I’ve been reading the classic novel East of Eden by John Steinbeck. Steinbeck considered it to be his masterpiece, and many others agreed. It’s set in the years that span the turning of the 19th and 20th centuries though it’s based on Genesis 4, the Cain and Abel story. But that’s not why I mention it. I mention it because of the description the narrator in the book gives to one of the characters, specifically his mother, Olive. He says Olive had a distinctive way of dealing with facts that didn’t fit into her notion of how things were. She “obliterated them by refusing to believe in them.” These “nonexistent realities” included such varied things as airplanes and World War I. She had no place in her thoughts for either, that is, until circumstances forced her to confront both.
I mention Olive and her way of dealing with airplanes because we have a similar way of dealing with one of our external realities. For us it’s people. We have long standing close friendships in Jesup. We like our friends. We enjoy being with them in our Sunday Morning Connection Groups. We meet them for lunch or for shopping. We have our circle. And then someone new arrives. They sit next to us in our Bible Study group. We talk about work, the kids, and then get around to the lesson. We’re friendly. Then church is over, we head for lunch, and those people become for us one of Olive’s external realities. They no longer exist. We go on with our circle of friends and the newcomers (what were their names again?) fade. When you meet your friends for lunch you don’t think of inviting them. You don’t call them to see how they are doing or to say hello. They come back, a time or two, some for a good while even, and then they simply fade away. They’re an airplane or something else faraway and unreal. An external to our group reality.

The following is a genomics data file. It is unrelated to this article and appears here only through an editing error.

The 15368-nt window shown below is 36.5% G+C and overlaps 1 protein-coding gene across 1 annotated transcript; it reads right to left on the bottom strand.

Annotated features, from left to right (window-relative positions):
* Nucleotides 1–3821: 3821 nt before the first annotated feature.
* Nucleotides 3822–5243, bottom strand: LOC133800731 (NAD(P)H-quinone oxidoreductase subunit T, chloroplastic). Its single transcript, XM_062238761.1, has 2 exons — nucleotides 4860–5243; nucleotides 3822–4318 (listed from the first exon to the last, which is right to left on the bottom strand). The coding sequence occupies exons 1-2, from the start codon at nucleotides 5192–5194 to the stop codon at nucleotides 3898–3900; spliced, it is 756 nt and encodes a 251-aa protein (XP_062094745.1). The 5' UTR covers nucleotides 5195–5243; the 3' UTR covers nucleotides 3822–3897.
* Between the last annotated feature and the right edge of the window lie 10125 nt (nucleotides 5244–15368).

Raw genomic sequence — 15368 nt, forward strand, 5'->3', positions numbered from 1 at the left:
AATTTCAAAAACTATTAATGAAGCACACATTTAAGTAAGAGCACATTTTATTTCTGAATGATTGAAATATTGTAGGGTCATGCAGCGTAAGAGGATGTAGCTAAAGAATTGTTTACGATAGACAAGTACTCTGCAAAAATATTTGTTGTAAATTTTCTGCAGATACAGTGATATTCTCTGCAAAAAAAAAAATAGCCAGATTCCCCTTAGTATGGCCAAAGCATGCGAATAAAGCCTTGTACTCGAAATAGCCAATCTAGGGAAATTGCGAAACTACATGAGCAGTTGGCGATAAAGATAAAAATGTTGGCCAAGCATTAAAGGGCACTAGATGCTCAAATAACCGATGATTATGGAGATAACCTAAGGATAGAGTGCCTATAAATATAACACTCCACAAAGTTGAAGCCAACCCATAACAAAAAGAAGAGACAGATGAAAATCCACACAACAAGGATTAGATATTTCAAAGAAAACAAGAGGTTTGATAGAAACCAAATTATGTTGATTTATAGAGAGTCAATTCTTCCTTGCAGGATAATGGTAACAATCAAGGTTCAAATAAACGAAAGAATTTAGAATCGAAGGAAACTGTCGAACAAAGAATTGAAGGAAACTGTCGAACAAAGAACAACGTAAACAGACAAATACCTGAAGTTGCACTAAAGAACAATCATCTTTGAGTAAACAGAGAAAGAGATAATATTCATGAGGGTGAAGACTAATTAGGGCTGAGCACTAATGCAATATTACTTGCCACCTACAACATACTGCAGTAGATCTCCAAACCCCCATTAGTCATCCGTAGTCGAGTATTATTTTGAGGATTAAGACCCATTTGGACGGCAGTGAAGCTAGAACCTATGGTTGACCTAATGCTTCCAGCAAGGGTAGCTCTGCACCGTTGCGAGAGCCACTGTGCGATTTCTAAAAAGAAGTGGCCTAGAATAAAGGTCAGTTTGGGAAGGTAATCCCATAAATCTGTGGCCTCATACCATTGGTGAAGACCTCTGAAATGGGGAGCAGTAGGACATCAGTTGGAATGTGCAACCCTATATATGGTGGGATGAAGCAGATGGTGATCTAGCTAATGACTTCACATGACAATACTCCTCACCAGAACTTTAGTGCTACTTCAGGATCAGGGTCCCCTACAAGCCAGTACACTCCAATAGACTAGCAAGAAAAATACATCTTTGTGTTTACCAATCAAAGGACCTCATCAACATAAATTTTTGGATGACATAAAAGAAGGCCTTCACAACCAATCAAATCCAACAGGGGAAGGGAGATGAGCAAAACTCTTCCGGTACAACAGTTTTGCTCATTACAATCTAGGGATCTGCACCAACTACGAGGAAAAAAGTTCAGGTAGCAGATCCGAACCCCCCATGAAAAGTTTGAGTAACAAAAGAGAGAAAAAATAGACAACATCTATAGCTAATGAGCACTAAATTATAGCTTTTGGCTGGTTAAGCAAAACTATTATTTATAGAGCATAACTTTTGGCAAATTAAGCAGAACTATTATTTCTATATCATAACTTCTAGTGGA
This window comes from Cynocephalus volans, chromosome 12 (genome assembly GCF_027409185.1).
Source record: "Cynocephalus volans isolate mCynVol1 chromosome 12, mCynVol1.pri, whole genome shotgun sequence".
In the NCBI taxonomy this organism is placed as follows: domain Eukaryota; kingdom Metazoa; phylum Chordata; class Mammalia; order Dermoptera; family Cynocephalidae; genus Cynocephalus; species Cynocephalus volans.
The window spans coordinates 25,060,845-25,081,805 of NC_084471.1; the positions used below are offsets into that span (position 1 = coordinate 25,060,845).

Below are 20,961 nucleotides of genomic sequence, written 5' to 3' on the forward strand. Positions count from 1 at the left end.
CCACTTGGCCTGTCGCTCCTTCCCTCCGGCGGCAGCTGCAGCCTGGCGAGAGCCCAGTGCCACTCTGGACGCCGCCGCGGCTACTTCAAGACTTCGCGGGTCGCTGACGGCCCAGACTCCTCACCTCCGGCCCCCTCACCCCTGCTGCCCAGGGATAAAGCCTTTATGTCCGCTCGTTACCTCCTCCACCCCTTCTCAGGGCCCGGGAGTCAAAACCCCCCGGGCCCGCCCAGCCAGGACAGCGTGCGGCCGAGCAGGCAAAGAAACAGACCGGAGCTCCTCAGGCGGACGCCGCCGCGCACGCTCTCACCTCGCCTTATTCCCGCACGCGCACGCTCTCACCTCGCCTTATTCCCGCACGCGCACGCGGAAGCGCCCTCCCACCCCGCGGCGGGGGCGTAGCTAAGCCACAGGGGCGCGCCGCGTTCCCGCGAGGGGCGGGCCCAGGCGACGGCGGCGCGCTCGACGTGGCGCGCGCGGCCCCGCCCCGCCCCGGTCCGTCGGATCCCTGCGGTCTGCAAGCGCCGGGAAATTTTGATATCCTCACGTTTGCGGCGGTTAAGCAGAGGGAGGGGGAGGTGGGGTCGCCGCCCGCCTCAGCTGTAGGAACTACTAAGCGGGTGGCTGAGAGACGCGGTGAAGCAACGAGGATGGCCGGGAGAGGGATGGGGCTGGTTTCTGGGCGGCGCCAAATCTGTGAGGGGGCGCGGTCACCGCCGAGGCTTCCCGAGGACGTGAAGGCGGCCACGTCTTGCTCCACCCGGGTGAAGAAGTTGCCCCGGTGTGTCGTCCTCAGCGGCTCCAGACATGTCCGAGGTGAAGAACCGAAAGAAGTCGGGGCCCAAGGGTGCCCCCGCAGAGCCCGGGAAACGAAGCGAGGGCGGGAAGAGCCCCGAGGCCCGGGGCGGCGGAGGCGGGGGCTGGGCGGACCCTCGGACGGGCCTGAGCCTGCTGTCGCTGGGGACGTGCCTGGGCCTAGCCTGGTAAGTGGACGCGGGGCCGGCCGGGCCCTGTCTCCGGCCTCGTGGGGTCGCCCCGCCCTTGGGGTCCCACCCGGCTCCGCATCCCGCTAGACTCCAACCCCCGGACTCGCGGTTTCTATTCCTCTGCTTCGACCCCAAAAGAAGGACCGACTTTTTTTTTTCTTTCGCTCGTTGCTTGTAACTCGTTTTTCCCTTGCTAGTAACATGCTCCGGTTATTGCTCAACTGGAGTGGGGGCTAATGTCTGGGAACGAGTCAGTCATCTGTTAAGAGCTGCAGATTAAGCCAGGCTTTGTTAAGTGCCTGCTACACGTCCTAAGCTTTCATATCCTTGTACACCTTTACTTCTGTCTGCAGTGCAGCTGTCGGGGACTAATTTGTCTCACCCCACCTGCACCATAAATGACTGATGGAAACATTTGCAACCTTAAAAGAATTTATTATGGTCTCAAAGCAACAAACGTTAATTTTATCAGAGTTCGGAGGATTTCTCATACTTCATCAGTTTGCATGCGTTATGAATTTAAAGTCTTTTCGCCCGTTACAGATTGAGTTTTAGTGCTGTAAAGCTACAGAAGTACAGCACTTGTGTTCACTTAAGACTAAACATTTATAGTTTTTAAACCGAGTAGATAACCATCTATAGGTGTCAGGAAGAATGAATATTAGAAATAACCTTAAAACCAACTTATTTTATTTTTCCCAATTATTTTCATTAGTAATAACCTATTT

When Jesus chose his disciples he chose them “that they might be with him.” When two curious seekers asked him where he lived he said, “Come see for yourself,” and invited them in for the day. He later said to them, “I now call you friends.” Jesus’ strategy for changing the world was to pull people close and make them his friends. It’s our strategy too. But you have to help. You have to open your friendship circle to new people. They cannot remain left out. You must intentionally pull them close.
I once heard someone say, “No one comes to church to get involved but no one stays in church unless they do.” Involved in what? Ministries, making a difference in some way. But most importantly, friendships. It’s up to you to make friends for Christ’s sake.